"Helmets are a good thing," said Robert Williams, M.D., doctor to the Smugglers' Notch Ski Patrol and associate professor at the University of Vermont College of Medicine.

"Dr. Rob's" assessment is based on studies of thousands of accidents and the effect of helmets on the outcome, and on years of hauling people off mountains and out of woods, and working on them in emergency rooms.

"There's no instance I can think of when you fall and you wish you didn't have a helmet on. There's no reason not to do it, and no reason for the whole Industry not to get out and promote it," Williams said.

Skiers and riders should want to wear helmets, he said, and ski resorts should get behind the idea with enthusiasm. He said he's not as enthusiastic about mandates proposed in various states, including California and New Jersey, and would prefer voluntary goals for ski resorts to work toward before mandates kick in.

Williams works with PHAT - Protect Your Head At All Times/On All Terrain - to educate skiers and riders about the benefits of wearing helmets. He said the efforts pay off incrementally over the years, to the point where about 75 percent of skiers and riders at Smuggs in Northern Vermont habitually wear helmets.

Helmet use across the country also has been going up, to the point where 57 percent of skiers and riders wore helmets during the 2009-10 season, according to figures compiled by the National Ski Areas Association. NSAA reported 25 percent of skiers and riders wore helmets in the 2002-03 season.

"Instead of legislation that requires people to be in helmets, give ski areas a goal, say 90 percent of skiers in helmets in three years. Easily reached. It's not rocket science, get out and make sure there are posters all through the place, that helmets are easily available, and that people get information about why they should wear them," he said.

Williams said, "Vail Resorts jumped on the helmet bandwagon a year and a half ago. I was impressed, they went out in a proactive way in getting all their employees in helmets. I'm very curious about whether they're getting any blowback, perhaps from older-line employees, who might say, ‘I've been skiing 30 years without a helmet, so why do I need that?'"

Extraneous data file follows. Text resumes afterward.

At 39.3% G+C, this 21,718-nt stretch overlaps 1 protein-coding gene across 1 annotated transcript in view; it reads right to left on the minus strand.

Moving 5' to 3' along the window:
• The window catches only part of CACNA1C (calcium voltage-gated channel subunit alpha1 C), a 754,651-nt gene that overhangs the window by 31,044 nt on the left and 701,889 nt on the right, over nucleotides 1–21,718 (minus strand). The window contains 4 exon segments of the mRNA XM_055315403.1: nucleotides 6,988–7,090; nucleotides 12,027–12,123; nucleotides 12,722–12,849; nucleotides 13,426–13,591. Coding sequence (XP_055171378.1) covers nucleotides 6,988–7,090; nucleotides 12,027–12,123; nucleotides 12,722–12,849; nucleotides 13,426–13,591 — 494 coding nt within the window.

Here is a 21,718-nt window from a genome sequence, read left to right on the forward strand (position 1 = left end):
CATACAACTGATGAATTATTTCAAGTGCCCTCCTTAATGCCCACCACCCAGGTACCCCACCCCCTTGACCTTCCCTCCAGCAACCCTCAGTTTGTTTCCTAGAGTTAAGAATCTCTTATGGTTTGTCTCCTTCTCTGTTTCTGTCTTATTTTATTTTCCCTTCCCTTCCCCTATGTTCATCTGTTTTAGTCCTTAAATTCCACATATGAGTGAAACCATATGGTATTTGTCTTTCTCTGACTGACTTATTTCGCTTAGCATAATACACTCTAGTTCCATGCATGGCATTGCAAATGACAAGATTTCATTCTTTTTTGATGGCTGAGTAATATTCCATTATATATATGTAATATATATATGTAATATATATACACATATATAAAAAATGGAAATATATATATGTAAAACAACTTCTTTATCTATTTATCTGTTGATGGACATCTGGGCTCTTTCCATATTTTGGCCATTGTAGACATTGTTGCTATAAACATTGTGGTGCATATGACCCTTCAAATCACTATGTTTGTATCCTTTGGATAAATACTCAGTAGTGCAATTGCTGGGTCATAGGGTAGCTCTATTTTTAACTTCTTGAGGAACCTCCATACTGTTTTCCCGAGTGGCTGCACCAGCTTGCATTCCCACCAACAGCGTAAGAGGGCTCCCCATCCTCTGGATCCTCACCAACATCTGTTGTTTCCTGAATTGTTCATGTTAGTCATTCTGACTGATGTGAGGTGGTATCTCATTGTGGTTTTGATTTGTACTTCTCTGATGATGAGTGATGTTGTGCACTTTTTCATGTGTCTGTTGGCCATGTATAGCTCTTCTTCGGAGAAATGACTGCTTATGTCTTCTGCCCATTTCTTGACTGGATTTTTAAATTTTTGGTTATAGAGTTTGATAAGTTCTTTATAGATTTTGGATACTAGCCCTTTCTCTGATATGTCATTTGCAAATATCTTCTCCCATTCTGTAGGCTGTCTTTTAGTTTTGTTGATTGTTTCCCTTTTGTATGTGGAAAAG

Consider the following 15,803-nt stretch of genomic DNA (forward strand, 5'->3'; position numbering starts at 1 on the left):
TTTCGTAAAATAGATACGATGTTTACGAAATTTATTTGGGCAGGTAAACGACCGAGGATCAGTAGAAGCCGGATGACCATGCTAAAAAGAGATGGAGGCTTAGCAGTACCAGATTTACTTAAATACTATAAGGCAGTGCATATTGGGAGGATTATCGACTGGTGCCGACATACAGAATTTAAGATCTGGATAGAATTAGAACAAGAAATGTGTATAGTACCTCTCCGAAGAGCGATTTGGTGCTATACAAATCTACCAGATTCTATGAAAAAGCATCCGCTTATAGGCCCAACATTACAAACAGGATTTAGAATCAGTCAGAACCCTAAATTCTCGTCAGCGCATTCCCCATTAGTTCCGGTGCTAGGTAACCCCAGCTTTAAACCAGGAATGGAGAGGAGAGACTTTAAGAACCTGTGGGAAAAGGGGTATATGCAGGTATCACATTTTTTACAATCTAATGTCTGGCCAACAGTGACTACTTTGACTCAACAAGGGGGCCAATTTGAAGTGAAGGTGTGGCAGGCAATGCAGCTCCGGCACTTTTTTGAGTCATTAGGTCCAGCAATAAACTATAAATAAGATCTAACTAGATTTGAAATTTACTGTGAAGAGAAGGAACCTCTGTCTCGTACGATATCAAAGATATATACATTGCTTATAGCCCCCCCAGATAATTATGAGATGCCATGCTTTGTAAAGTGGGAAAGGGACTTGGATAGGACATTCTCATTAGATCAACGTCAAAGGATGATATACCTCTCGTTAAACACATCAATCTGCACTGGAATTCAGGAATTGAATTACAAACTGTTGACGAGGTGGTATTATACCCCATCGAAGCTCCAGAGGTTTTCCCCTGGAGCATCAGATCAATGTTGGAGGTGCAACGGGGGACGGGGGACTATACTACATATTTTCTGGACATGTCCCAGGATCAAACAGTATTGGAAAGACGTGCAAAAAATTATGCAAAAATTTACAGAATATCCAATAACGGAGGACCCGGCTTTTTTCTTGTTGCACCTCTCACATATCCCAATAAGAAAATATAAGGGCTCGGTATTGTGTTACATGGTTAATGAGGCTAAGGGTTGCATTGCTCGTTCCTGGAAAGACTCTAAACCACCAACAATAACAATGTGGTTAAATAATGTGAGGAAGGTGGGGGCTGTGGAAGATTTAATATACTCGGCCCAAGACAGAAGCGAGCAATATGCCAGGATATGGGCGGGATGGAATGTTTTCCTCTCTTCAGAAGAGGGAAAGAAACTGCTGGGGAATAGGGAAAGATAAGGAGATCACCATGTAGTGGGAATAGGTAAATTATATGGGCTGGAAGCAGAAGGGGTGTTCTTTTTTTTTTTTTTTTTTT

Vail began requiring on-duty staff to wear helmets for the 2009-2010 season.

Aspen Skiing Co. this spring mandated its salaried employees must wear helmets while on duty starting with the 2010-2011 season.

Intrawest ULC toughened its helmet requirements last season for young people, and for all students in terrain parks. This season Intrawest is requiring employees at all its North American resorts to wear helmets while skiing or snowboarding on-duty in any terrain park. Ski and Snowboard School staff will be required to wear a helmet while working with resort guests in any program that requires the guests to wear a helmet.

Williams said, "If you're an employee, and have a uniform on, it's OK to have to wear a helmet. It's like working at a construction site, where you have to wear a hard hat. What you do on own time is a different thing."

By contrast, Williams is leery of the mandates proposed in California, and percolating in New Jersey and elsewhere, which focus on young people.

"If helmets are good for kids, they're good for everybody. It's hard to escape the logic of that," he said.

"The age group I'm particularly worried about is 15 to 30, composed of very, very aggressive skiers, male and female. Those are the ones that it's important to get in helmets. It's much better to promote helmets for everybody," Williams said.

"The time has come when we shouldn't be fooling around with this issue any more," he said.